NURSING DIAGNOSIS: Altered thought processes*

related to damage to cerebral tissue associated with cerebral ischemia.

*The diagnostic label of acute or chronic confusion may be more appropriate depending on the client's symptoms.

Desired Outcome
The client will experience improvement in thought processes as evidenced by:
  1. improved attention span, memory, and problem-solving abilities
  2. improved level of orientation
  3. reduction in instances of inappropriate responses.
Nursing Actions and Selected Purposes/Rationales
  1. Assess client for altered thought processes (e.g. shortened attention span, impaired memory, decreased ability to problem solve, confusion, inappropriate responses).
  2. Ascertain from significant others client's usual level of cognitive and emotional functioning.
  3. Implement measures to improve cerebral tissue perfusion (see Diagnosis 1, action b) in order to reduce cerebral ischemia and subsequently improve thought processes.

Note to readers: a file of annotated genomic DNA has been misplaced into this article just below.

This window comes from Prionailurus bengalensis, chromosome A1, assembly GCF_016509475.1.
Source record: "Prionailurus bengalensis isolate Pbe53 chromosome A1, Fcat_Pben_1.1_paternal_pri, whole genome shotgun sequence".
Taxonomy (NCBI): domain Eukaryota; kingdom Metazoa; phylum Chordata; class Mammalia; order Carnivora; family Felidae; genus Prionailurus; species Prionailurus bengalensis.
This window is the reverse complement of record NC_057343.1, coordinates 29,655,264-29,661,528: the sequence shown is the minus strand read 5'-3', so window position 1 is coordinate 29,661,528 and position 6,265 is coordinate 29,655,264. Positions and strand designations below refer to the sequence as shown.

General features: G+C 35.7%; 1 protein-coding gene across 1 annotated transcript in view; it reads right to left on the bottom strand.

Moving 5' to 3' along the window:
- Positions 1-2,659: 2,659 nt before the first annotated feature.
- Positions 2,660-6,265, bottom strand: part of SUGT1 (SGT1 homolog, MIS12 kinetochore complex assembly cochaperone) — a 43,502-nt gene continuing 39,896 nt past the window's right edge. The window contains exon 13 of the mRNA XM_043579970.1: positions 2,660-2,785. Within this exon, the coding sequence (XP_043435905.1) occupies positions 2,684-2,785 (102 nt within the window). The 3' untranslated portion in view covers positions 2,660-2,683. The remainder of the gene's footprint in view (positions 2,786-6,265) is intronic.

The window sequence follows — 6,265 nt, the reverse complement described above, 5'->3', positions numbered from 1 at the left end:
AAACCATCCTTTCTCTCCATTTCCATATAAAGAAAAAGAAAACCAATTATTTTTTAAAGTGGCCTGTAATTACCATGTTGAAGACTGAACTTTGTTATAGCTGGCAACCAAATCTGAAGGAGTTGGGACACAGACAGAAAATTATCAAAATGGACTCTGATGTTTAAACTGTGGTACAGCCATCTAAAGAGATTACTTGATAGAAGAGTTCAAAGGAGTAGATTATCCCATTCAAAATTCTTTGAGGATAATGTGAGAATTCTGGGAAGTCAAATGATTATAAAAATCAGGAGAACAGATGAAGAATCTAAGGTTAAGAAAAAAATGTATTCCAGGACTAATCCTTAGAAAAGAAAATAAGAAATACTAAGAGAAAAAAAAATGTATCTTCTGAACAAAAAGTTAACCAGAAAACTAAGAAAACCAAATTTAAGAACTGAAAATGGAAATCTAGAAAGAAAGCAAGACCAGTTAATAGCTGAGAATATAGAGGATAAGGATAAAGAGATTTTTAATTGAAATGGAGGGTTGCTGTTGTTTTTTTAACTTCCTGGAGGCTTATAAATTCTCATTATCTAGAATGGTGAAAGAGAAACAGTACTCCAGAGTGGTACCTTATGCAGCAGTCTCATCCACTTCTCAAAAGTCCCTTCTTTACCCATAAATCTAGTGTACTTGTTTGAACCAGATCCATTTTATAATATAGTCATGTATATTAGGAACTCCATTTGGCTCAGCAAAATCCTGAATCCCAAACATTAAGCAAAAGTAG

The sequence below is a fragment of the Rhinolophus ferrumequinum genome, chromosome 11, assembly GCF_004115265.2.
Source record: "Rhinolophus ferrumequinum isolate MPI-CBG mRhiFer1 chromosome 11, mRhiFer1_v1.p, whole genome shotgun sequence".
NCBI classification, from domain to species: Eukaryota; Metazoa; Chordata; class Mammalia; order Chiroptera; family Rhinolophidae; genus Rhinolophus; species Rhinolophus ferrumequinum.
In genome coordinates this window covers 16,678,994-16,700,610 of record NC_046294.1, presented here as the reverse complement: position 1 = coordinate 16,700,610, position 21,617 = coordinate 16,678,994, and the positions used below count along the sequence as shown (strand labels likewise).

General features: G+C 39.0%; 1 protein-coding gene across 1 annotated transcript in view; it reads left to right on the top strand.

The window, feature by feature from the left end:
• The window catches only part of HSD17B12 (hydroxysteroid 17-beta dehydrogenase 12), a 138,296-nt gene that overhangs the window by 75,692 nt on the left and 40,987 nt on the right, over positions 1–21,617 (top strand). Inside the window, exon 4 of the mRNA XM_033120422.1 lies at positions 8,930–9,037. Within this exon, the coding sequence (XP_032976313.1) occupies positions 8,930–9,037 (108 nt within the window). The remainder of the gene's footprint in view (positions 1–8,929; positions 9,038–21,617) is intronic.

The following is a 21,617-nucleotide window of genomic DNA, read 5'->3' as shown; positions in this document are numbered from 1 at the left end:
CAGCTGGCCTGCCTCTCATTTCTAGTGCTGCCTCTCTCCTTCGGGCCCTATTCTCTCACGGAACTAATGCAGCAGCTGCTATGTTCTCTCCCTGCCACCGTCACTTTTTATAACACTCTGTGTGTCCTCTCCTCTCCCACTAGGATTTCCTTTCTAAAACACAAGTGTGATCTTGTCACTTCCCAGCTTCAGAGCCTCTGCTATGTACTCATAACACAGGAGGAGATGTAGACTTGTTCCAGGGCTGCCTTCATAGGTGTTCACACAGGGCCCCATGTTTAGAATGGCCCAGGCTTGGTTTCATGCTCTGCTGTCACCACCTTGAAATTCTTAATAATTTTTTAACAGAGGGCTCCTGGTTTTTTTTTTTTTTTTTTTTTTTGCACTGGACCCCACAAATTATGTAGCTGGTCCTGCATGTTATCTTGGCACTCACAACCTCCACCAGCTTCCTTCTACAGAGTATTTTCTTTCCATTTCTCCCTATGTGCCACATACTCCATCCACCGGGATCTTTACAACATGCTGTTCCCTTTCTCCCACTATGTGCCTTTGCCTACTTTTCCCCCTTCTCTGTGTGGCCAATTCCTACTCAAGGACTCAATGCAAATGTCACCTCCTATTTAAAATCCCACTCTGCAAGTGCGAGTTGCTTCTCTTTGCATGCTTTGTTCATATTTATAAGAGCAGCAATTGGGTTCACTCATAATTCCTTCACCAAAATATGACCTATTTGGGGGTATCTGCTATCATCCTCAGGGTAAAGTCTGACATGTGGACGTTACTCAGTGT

4. If client shows evidence of altered thought processes:
    1. reorient to person, place, and time as necessary
    2. address client by name
    3. place familiar objects, clock, and calendar within client's view
    4. face client when conversing with him/her
    5. approach client in a slow, calm manner; allow adequate time for communication
    6. repeat instructions as necessary using clear, simple language and short sentences
    7. keep environmental stimuli to a minimum but avoid sensory deprivation
    8. maintain a consistent and fairly structured routine
    9. provide written or taped information whenever possible for client to review as often as necessary
    10. have client perform only one activity at a time and allow adequate time for performance of activities
    11. encourage client to make lists of planned activities, questions, and concerns
    12. assist client to problem solve if necessary
    13. implement measures to stop emotional outbursts and inappropriate responses if they occur (e.g. provide distraction by clapping hands, handing client an object to look at or hold, or turning on the radio or television)
    14. maintain realistic expectations of client's ability to learn, comprehend, and remember information provided
    15. encourage significant others to be supportive of client; instruct them in methods of dealing with client's altered thought processes
    16. discuss physiological basis for altered thought processes with client and significant others; inform them that cognitive and emotional functioning may improve gradually during the next 6-12 months
    17. consult physician if altered thought processes worsen.